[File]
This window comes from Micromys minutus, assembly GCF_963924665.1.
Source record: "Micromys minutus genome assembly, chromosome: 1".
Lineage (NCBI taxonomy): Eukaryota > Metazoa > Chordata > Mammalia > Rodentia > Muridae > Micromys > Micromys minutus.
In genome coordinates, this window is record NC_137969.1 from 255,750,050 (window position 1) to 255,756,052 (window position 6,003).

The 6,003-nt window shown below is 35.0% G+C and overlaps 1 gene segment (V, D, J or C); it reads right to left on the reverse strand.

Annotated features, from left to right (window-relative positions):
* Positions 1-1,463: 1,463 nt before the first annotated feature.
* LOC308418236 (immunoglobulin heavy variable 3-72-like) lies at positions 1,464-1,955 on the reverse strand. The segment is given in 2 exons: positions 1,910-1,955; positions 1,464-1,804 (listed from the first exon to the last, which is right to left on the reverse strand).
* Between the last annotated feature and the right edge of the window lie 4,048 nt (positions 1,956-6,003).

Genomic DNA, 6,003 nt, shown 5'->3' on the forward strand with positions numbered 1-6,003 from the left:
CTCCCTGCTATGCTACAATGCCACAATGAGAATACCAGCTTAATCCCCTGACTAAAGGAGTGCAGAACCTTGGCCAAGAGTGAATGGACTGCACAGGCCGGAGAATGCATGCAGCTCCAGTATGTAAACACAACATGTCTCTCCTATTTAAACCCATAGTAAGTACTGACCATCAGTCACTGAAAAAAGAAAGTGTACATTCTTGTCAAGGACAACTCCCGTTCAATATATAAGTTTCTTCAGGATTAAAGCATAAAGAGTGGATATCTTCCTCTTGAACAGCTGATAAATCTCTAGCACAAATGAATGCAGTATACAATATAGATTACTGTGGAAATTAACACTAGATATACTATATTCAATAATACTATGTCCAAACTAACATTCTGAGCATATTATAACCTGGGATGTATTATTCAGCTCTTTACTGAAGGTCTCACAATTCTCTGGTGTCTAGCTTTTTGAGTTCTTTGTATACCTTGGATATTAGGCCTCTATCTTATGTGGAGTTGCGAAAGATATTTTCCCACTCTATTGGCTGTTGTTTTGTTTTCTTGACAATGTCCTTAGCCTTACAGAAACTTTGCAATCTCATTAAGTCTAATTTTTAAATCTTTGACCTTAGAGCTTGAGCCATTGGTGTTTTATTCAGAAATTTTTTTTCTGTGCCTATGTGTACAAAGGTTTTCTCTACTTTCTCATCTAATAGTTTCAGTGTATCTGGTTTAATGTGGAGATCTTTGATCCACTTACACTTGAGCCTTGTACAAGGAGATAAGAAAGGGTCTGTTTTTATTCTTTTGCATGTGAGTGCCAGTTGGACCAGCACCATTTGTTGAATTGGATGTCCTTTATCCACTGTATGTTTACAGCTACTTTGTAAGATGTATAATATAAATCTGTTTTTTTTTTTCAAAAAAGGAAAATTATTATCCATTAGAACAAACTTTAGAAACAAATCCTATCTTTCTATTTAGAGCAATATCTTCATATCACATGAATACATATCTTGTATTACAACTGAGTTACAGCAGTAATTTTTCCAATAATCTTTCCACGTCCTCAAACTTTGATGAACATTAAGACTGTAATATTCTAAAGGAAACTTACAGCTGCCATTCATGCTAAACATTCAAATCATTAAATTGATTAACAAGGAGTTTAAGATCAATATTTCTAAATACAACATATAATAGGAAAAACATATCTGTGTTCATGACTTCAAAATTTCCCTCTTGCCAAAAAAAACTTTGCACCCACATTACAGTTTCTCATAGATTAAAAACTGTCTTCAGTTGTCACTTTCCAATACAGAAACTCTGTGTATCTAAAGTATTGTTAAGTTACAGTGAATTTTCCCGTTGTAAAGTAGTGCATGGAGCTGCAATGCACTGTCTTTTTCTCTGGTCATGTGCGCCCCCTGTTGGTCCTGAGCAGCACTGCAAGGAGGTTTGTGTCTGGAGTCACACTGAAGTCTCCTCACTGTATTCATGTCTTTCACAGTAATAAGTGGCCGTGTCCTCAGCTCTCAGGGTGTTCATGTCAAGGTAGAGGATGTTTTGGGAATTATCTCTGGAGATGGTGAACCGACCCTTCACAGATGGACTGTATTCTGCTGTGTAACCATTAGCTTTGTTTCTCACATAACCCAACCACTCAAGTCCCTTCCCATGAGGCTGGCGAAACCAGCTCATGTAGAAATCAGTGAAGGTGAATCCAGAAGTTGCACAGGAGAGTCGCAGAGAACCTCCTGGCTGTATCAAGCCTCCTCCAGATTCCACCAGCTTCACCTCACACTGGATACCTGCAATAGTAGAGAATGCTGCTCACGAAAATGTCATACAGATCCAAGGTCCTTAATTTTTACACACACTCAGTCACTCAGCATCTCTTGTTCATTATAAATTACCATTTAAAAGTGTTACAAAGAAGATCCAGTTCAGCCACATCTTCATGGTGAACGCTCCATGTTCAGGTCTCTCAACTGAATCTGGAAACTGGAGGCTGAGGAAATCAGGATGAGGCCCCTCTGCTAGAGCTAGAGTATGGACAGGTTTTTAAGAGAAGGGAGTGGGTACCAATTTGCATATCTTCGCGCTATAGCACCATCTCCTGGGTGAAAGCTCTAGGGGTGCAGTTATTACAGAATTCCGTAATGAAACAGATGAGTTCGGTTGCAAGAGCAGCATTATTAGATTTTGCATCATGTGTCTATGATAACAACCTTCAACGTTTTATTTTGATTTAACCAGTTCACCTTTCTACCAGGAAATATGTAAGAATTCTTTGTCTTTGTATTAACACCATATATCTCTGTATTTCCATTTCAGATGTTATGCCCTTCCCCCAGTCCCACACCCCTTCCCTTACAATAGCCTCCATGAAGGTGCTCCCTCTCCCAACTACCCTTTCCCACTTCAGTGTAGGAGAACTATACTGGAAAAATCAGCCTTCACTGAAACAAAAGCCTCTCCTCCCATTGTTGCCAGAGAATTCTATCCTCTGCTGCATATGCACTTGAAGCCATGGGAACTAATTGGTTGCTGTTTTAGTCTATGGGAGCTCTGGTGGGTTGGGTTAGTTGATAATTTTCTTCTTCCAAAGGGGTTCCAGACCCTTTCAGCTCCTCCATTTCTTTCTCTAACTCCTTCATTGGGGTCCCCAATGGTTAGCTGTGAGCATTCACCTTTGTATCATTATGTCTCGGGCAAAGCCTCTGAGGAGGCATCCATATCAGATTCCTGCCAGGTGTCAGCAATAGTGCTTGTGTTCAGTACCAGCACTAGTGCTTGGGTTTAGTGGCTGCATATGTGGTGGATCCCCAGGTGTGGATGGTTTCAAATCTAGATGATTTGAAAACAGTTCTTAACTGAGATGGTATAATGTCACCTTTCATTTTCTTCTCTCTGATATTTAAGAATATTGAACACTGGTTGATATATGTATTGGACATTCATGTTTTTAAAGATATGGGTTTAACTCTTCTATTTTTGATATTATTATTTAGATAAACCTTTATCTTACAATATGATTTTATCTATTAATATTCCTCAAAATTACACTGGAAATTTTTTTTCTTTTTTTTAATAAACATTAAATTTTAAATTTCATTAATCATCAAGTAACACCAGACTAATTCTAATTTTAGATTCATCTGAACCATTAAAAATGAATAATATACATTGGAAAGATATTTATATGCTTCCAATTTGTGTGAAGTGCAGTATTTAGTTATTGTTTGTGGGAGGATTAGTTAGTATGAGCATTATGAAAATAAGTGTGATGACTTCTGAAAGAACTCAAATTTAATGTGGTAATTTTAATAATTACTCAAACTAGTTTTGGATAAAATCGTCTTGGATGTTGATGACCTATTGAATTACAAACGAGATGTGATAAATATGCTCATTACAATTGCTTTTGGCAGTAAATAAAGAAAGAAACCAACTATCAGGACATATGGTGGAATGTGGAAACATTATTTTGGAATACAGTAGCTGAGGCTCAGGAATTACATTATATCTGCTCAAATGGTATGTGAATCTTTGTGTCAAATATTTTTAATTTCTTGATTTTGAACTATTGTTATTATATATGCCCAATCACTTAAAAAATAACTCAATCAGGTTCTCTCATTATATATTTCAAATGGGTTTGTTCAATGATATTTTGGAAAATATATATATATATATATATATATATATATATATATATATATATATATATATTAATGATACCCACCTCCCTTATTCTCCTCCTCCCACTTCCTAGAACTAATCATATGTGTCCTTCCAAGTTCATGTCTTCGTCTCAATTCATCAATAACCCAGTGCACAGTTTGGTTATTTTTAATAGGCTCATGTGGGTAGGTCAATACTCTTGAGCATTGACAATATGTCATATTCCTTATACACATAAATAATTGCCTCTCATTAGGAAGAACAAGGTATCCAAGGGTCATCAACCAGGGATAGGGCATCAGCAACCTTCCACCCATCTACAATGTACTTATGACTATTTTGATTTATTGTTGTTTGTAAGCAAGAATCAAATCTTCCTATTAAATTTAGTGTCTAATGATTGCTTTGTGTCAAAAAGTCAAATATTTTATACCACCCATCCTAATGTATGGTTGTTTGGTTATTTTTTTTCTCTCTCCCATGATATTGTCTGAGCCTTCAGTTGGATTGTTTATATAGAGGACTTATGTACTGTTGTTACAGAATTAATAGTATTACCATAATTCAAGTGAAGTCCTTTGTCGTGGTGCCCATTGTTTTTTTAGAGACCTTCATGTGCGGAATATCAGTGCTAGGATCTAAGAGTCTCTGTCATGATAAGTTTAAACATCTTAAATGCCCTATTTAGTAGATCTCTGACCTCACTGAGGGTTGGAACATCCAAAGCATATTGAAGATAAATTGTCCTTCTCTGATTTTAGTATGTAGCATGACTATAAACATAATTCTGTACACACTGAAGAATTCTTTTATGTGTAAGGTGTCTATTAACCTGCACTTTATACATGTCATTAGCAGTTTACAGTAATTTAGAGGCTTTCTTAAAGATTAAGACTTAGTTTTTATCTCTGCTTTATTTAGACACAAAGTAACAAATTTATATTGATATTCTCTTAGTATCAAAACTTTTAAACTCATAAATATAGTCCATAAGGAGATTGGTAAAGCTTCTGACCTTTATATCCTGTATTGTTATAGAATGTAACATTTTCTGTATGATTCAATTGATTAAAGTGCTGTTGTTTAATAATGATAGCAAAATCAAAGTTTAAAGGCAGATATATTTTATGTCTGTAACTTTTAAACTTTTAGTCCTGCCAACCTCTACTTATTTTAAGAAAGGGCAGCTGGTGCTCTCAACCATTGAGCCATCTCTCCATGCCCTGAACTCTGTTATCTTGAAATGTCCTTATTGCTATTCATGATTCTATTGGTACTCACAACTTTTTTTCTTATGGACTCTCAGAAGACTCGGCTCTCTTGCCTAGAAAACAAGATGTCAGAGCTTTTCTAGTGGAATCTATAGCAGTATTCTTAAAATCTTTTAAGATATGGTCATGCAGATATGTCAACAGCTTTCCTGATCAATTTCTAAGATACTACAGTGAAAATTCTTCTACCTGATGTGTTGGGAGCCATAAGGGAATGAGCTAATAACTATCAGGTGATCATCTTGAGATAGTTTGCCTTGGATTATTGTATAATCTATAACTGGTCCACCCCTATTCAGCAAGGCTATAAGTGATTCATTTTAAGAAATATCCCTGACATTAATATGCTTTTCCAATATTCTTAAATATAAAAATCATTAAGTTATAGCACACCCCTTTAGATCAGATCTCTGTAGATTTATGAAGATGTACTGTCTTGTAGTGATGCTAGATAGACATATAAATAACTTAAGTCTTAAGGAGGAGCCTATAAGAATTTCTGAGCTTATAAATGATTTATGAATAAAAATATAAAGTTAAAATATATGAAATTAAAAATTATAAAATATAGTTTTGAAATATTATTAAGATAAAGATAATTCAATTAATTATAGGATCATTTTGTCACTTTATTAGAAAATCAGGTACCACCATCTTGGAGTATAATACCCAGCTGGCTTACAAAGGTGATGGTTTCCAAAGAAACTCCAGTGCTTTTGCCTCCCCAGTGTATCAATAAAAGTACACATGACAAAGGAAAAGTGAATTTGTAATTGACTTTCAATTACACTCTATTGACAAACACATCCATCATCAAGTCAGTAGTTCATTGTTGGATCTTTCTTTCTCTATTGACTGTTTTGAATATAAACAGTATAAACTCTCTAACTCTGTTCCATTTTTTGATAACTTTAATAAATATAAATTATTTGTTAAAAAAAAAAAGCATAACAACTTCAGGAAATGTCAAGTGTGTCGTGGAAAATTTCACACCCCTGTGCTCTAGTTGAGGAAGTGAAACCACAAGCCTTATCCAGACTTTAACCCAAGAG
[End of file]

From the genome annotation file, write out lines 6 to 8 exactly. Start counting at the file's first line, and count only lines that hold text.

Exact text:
Annotated features, from left to right (window-relative positions):
* Positions 1-1,463: 1,463 nt before the first annotated feature.
* LOC308418236 (immunoglobulin heavy variable 3-72-like) lies at positions 1,464-1,955 on the reverse strand. The segment is given in 2 exons: positions 1,910-1,955; positions 1,464-1,804 (listed from the first exon to the last, which is right to left on the reverse strand).